There is also no guarantee that Russia would agree to continue selling oil under a new price cap, which could plunge Europe into a recession with unforeseen consequences for the global economy. Putin said this week that Europe would commit “economic suicide” if it dumped Russian oil. Some experts point out that the same hurdles that slow the embargo could also slow the price cap proposal. An EU diplomat said the Ukrainians had not insisted on the price cap in their communications with European officials, instead stressing the need for an embargo and a sixth set of sanctions.
“Just as Europe struggles to get unanimity on an embargo, it would also struggle to agree to a tariff or a price cap,” said Bob McNally, president of Rapidan Energy Group, an energy consultancy. energy. McNally said Europe has also traditionally been wary of “secondary” sanctions on other nations that would likely be necessary to ensure the effectiveness of the price cap. McNally also pointed to the additional risk “that EU countries heavily dependent on Russian oil will be forced to pay the tariff instead of Moscow.”
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Ukraine’s Finance Minister Sergii Marchenko told The Washington Post in April that his country had expressed support for the idea in conversations with Western diplomats, although his preference was for an immediate full embargo. Canada, which imposed an oil embargo on Russia in February, also expressed support for the plan at April meetings of the International Monetary Fund in Washington, according to a Canadian government official. Canada banned all imports of Russian oil in February and has always been much less dependent on it than Europe. Italian Prime Minister Mario Draghi also told the Financial Times that he had introduced price caps to take advantage of Europe’s “market power” to “reduce the financial aid we give to Putin to continue the war”.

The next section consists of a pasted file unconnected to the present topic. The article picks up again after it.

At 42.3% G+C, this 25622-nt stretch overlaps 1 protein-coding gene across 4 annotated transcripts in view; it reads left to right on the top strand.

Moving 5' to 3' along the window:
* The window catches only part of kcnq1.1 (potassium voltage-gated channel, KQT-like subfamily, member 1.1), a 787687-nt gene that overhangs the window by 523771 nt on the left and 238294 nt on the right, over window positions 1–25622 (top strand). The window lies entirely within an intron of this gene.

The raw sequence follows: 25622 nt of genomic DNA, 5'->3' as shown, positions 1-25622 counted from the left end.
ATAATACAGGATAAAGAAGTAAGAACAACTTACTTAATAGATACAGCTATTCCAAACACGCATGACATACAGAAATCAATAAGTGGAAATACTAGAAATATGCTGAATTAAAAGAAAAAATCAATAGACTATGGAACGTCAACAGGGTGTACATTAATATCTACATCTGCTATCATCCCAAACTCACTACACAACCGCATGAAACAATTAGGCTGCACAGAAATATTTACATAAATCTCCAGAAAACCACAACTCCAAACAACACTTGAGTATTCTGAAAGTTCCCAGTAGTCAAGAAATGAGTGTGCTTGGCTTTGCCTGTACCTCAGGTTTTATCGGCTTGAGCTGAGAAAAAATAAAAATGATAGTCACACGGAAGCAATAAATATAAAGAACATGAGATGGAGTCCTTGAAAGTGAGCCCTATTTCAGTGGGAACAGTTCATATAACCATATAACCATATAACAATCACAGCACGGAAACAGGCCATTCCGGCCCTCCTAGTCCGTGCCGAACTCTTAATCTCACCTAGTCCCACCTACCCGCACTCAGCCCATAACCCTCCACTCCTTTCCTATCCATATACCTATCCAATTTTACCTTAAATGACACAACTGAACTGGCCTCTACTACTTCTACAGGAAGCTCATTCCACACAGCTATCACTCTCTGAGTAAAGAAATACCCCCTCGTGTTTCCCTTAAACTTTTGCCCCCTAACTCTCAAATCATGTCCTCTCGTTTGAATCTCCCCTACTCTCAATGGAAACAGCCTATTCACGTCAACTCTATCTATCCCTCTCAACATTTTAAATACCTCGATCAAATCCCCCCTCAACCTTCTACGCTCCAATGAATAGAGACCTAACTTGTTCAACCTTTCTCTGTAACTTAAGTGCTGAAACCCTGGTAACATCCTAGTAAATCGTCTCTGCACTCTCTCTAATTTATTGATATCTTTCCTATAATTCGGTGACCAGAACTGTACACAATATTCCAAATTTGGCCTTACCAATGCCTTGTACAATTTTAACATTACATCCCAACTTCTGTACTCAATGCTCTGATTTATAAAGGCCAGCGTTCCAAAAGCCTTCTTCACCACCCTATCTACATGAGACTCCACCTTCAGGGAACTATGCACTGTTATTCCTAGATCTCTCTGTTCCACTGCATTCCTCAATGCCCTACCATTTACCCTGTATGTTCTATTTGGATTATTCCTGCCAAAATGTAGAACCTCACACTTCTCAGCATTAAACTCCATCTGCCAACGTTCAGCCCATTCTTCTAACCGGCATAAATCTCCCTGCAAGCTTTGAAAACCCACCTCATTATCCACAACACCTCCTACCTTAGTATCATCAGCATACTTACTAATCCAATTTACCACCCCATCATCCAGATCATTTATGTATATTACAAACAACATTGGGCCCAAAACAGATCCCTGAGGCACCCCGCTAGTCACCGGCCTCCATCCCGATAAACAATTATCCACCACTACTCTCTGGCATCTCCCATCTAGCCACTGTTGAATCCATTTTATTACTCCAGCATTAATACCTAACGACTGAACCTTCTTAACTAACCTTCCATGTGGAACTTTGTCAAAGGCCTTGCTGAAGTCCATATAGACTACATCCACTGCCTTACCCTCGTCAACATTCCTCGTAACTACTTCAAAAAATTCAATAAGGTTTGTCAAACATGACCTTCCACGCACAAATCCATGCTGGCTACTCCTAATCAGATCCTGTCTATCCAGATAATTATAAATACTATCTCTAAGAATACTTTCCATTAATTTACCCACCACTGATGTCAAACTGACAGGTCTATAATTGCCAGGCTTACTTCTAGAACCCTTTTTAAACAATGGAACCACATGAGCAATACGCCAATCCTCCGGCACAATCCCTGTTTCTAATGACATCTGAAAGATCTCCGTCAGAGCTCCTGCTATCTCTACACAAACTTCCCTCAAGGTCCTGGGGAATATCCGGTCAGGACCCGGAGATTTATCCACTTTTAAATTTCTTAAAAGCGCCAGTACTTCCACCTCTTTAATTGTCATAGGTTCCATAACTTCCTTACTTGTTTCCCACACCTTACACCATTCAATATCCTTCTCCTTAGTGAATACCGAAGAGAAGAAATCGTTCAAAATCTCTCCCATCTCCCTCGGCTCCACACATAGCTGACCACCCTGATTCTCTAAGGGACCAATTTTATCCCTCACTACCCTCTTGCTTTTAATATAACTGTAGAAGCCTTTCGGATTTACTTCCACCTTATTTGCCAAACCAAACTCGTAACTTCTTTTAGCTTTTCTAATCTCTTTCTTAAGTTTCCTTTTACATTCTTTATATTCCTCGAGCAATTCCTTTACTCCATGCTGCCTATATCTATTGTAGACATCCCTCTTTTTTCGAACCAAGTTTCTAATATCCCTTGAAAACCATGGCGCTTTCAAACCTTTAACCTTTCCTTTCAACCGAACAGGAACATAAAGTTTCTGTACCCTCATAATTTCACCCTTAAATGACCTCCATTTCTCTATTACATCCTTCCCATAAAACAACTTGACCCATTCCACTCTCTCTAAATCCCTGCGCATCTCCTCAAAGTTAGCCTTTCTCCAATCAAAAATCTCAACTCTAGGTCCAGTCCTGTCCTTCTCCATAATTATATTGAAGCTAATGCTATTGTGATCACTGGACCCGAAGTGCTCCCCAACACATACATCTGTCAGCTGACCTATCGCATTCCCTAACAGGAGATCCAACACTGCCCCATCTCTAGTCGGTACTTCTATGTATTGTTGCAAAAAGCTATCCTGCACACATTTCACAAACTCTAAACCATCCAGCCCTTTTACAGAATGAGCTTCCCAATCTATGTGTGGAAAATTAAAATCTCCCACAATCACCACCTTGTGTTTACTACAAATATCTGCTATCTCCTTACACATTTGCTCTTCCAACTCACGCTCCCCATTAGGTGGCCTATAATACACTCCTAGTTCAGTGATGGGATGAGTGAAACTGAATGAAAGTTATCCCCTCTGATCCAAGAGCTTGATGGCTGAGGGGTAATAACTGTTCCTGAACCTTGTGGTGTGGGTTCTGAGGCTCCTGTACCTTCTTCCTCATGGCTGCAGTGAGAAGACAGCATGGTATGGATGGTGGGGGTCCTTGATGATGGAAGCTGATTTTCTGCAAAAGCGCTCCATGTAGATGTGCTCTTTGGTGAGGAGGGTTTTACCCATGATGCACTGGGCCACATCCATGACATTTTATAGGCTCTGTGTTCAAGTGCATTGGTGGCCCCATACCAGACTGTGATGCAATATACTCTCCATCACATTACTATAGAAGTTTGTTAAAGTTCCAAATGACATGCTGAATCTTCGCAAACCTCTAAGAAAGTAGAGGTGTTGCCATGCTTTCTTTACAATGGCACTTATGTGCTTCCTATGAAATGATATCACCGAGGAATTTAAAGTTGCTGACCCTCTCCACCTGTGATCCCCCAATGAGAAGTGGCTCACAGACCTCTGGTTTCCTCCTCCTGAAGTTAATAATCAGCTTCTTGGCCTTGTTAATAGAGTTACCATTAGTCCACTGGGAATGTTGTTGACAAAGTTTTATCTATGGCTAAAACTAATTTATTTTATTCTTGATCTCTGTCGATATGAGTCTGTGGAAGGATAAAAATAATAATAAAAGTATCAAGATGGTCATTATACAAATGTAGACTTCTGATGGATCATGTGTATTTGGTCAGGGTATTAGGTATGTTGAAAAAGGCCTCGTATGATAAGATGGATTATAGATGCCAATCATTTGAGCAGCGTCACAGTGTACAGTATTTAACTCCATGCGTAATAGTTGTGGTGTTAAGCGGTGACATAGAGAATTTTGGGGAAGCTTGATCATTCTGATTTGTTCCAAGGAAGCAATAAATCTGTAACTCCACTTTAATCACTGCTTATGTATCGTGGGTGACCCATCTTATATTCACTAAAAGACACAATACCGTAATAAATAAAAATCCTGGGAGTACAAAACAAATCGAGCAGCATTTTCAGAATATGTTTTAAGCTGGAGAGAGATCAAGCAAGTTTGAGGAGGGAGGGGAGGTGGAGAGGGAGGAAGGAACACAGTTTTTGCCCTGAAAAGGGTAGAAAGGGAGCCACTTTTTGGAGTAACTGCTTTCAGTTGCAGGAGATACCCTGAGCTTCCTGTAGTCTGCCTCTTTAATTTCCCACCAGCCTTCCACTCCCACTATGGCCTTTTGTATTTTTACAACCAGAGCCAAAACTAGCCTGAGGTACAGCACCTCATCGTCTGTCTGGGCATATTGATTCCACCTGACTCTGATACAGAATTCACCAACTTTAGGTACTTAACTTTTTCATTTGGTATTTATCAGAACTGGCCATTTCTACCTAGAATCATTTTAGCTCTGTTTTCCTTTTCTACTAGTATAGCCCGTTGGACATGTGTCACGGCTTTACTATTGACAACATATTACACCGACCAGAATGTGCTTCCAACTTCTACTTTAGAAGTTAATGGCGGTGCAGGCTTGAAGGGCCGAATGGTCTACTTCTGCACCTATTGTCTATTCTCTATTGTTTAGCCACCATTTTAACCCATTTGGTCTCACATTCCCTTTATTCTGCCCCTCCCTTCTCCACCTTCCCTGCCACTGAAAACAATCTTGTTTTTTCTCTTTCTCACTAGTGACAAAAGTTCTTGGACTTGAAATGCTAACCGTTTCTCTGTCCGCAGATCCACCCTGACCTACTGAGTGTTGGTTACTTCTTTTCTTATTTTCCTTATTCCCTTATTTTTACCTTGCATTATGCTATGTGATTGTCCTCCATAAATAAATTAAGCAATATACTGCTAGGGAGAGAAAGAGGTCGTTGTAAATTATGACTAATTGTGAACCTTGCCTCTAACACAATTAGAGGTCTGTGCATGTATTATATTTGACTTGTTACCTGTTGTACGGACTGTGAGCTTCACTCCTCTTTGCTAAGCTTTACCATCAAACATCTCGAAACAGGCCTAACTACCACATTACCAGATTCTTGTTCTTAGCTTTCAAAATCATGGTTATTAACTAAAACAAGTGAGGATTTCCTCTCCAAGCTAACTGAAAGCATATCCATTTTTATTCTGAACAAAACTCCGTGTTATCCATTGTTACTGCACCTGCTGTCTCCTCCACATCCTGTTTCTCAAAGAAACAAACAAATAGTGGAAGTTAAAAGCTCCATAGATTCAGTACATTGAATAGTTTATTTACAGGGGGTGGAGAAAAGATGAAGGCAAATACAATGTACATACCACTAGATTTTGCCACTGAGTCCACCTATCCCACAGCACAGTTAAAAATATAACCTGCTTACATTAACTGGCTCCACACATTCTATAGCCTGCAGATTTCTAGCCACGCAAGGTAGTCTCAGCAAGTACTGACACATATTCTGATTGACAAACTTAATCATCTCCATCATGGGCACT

David Kleimann, international trade expert and visiting fellow at Bruegel, a Brussels-based think tank, disputed concerns that a European tariff on imports would lead Russia to raise oil prices. He pointed out that Russia is already selling oil below market price, as demand for non-Russian oil can be met by other suppliers with relative ease.
German government spokespeople did not immediately return a request for comment. US officials have insisted the matter is not their decision to make.
“Oil and gas revenues are a very important source of income for Russia. We would like to do what we can to decrease them,” Yellen said on Wednesday in Bonn. “It’s important for Europe to decide what it thinks is best. But we continue to have these discussions. There are lots of options. … We’re not trying to tell them what’s in their best interest.
Quentin Ariès and Emily Rauhala contributed reporting for this article from Brussels.